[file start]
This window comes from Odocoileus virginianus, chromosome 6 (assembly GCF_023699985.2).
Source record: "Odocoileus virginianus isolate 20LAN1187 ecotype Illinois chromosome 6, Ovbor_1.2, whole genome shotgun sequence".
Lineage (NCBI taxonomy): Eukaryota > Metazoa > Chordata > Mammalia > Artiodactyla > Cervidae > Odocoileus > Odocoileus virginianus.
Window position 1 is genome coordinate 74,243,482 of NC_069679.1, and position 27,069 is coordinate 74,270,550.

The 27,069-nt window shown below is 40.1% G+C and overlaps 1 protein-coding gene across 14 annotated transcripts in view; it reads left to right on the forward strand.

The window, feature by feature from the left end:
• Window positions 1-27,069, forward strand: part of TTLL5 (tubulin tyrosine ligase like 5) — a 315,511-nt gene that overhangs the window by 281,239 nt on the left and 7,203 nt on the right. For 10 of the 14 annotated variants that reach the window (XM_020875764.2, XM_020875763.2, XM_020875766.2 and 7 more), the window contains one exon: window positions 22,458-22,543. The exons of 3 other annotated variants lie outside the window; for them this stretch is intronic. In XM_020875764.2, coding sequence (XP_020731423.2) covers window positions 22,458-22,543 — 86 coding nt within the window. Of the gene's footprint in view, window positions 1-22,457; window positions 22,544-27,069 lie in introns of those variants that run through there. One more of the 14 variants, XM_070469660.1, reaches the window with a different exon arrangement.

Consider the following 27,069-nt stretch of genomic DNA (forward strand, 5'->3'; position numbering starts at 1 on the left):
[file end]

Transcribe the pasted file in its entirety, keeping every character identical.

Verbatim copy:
This window comes from Odocoileus virginianus, chromosome 6 (assembly GCF_023699985.2).
Source record: "Odocoileus virginianus isolate 20LAN1187 ecotype Illinois chromosome 6, Ovbor_1.2, whole genome shotgun sequence".
Lineage (NCBI taxonomy): Eukaryota > Metazoa > Chordata > Mammalia > Artiodactyla > Cervidae > Odocoileus > Odocoileus virginianus.
Window position 1 is genome coordinate 74,243,482 of NC_069679.1, and position 27,069 is coordinate 74,270,550.

The 27,069-nt window shown below is 40.1% G+C and overlaps 1 protein-coding gene across 14 annotated transcripts in view; it reads left to right on the forward strand.

The window, feature by feature from the left end:
• Window positions 1-27,069, forward strand: part of TTLL5 (tubulin tyrosine ligase like 5) — a 315,511-nt gene that overhangs the window by 281,239 nt on the left and 7,203 nt on the right. For 10 of the 14 annotated variants that reach the window (XM_020875764.2, XM_020875763.2, XM_020875766.2 and 7 more), the window contains one exon: window positions 22,458-22,543. The exons of 3 other annotated variants lie outside the window; for them this stretch is intronic. In XM_020875764.2, coding sequence (XP_020731423.2) covers window positions 22,458-22,543 — 86 coding nt within the window. Of the gene's footprint in view, window positions 1-22,457; window positions 22,544-27,069 lie in introns of those variants that run through there. One more of the 14 variants, XM_070469660.1, reaches the window with a different exon arrangement.

Consider the following 27,069-nt stretch of genomic DNA (forward strand, 5'->3'; position numbering starts at 1 on the left):